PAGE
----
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[java] Fun with lists

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Hi, I have a bunch of data. Data is represented iconically by an image of about 40x40 pixels. Each icon like that belongs to a certain category. There can be several categories. So, I want to show that in as little screen space as possible, plus when the scrolling is inevitable, I want to only scroll vertically and not horizontally. Basically, suppose we have a single piece of data that looks like this:
+-+
| |
+-+
Then suppose I have two categories with one piece of data each, and one category with three pieces of data. Then, I'd like to arrange data like this maybe:
+-----+ +-----+
| +-+ | | +-+ |
| | | | | | | |
| +-+ | | +-+ |
+-----+ +-----+
+-------------+
| +-+ +-+ +-+ |
| | | | | | | |
| +-+ +-+ +-+ |
+-------------+
Now, the problem here is that the panel that displays these data can be resized and any time, *and* data itself changes constantly. So, I want the layout thing to be flexible. (Plus, I want to be able to select categories and individual data.) Soooo. What I am doing now is essentially using a big JList of categories and each category is a JList of pieces of data. It almost works, but not quite. The problem is that if I give the list of categories VERTICAL layout orientation, then the above example looks like this:
+-------------+
|     +-+     |
|     | |     |
|     +-+     |
+-------------+
+-------------+
|     +-+     |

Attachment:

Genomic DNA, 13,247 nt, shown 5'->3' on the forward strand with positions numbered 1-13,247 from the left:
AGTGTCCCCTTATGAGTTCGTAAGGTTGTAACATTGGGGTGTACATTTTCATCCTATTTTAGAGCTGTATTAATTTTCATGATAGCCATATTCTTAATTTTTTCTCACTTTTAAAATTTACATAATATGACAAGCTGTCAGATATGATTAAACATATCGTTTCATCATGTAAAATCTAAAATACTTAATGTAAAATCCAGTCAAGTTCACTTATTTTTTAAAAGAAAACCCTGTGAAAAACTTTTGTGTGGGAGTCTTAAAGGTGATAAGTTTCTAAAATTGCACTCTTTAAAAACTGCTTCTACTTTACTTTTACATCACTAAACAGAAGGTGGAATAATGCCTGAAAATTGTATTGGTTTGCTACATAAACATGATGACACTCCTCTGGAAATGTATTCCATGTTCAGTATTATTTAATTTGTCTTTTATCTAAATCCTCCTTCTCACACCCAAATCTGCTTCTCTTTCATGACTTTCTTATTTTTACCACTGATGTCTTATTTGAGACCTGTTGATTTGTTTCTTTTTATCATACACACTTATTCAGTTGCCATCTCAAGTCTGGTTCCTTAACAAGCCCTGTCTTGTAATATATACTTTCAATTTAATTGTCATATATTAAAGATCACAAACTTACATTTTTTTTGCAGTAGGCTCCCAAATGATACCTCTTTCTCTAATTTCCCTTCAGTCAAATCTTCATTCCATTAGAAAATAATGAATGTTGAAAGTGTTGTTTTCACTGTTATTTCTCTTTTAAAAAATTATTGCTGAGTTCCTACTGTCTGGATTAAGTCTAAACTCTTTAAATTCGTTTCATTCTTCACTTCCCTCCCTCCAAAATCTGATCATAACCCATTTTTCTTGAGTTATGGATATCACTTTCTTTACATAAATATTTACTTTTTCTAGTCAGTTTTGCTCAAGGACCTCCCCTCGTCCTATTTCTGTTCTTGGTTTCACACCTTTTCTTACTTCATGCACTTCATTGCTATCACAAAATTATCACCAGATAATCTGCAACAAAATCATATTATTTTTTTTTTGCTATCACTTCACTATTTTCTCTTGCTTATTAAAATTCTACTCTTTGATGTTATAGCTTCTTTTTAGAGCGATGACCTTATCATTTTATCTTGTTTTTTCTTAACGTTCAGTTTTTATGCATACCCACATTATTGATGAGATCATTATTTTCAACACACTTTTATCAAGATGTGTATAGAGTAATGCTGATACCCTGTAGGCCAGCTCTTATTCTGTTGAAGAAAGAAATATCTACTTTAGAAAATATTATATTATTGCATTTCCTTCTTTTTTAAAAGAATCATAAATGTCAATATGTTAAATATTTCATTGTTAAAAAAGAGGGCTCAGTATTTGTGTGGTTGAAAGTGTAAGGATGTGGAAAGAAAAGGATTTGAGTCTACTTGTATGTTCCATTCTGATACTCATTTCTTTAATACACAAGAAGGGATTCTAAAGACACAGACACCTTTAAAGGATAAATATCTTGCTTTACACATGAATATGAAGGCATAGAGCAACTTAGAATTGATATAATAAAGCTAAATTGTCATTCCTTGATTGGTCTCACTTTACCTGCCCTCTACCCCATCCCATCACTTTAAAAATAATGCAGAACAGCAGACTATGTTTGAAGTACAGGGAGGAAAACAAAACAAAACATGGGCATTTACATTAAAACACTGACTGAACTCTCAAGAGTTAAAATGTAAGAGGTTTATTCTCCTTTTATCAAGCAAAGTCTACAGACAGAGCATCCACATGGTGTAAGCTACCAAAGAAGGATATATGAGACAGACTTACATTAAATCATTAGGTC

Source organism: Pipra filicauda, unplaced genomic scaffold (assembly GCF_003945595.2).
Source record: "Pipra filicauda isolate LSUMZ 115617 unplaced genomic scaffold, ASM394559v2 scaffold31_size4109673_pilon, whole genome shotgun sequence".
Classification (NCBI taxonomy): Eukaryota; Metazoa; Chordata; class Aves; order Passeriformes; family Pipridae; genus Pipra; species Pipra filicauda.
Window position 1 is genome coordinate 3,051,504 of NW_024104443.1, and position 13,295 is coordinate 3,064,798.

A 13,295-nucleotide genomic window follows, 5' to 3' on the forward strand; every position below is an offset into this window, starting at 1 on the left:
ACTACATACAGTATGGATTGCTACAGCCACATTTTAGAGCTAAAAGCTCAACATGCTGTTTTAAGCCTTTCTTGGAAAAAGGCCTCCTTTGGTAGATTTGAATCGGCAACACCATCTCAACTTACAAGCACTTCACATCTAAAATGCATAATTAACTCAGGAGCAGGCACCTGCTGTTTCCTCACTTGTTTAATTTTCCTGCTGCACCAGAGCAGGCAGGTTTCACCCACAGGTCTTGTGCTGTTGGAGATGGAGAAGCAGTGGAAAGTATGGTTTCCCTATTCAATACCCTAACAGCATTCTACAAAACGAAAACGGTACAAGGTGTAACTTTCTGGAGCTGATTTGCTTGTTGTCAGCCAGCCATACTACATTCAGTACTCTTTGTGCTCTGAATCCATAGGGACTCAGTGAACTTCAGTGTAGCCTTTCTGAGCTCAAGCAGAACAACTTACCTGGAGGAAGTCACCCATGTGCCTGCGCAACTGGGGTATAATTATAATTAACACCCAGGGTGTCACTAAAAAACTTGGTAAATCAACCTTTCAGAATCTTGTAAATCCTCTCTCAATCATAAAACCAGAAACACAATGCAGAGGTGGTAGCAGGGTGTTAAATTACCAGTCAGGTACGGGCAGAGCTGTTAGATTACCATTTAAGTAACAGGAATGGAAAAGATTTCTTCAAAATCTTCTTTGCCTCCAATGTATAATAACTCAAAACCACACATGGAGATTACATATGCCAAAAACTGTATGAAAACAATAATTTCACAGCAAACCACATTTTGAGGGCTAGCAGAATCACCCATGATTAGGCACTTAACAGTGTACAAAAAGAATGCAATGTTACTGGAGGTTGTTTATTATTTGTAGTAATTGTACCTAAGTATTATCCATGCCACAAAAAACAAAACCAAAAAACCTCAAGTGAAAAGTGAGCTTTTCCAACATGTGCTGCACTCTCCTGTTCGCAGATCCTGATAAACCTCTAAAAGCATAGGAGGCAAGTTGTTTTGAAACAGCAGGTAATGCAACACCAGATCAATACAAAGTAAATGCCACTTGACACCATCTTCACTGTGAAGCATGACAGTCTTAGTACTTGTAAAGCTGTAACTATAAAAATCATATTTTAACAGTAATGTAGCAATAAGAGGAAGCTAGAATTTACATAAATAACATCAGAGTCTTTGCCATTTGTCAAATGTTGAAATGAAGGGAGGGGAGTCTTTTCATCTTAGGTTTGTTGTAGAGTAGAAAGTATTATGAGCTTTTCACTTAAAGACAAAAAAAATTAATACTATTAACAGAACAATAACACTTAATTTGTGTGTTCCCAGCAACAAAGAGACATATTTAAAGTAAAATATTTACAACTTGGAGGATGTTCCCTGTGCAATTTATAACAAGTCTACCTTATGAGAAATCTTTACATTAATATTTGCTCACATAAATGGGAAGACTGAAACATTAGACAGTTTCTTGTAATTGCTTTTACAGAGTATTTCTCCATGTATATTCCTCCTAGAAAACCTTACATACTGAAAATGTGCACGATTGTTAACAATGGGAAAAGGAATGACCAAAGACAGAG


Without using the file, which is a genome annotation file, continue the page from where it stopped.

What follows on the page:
|     | |     |
|     +-+     |
+-------------+
+-------------+
| +-+ +-+ +-+ |
| | | | | | | |
| +-+ +-+ +-+ |
+-------------+
That sort of wastes a bunch of space, and requires a *lot* of vertical scrolling if I have a lot of categories with few pieces of data in each. On the other hand, suppose I give the list of categories HORIZONTAL_WRAP layout orientation. Then it gives the following results:
+-----+ +-----+
| +-+ | | +-+ |
| | | | | | | |
| +-+ | | +-+ |
+-----+ +-----+
+-----+ 
| +-+ | 
| | | | 
| +-+ | 
| +-+ | 
| | | | 
| +-+ | 
| +-+ | 
| | | | 
| +-+ | 
+-----+ 
That's okay in quite a few cases, but suppose I only have one category with say ten elements each. Then, it all is squished into one column and again we have lots of scrolling to do and lots of screen space wasted. So, it seems to me that the layout JList uses doesn't quite work here. However, before I get down to writing my own layout manager, I was wondering if anyone has any ideas how to do this better. All input much appreciated. Vovan

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Guest Anonymous Poster
Sun's layout managers are all sh**. Welcome to the painful world of "we wrote crap in 1997 and even now we still can't be bothered to fix it".

Quote:
Original post by vovansim
Soooo. What I am doing now is essentially using a big JList of categories and each category is a JList of pieces of data. It almost works, but not quite. The problem is that if I give the list of categories VERTICAL layout orientation, then the above example looks like this:


The problem is that Sun's layout managers were written by a lazy person.

Instead of doing a useful, intelligent algorithm that would require some effrot by the coder, they just went for the "I can't be bothered, I'll do the simplest thing that doesn't work but which I could sort of almost pretend works".

What happens is that a lot of layout managaers ask for the minimum size of a PARTICULAR dimension (note: not in the "I'm a moron who works at sun and doesn't know the meaning of the word dimension" sense, but in the "english has this word that's been around for centuries" sense), and ignores everything else.

So, a borderlayout will ask the NORTH component "what's your minimum height?", and provide ONLY that.

Unofruntately, Sun's OWN WIDGETS are implemented so that for different current widths they return *DIFFERENT* minimum heights, and when the layout asks they *ASSUME* they can have as much widht as they want.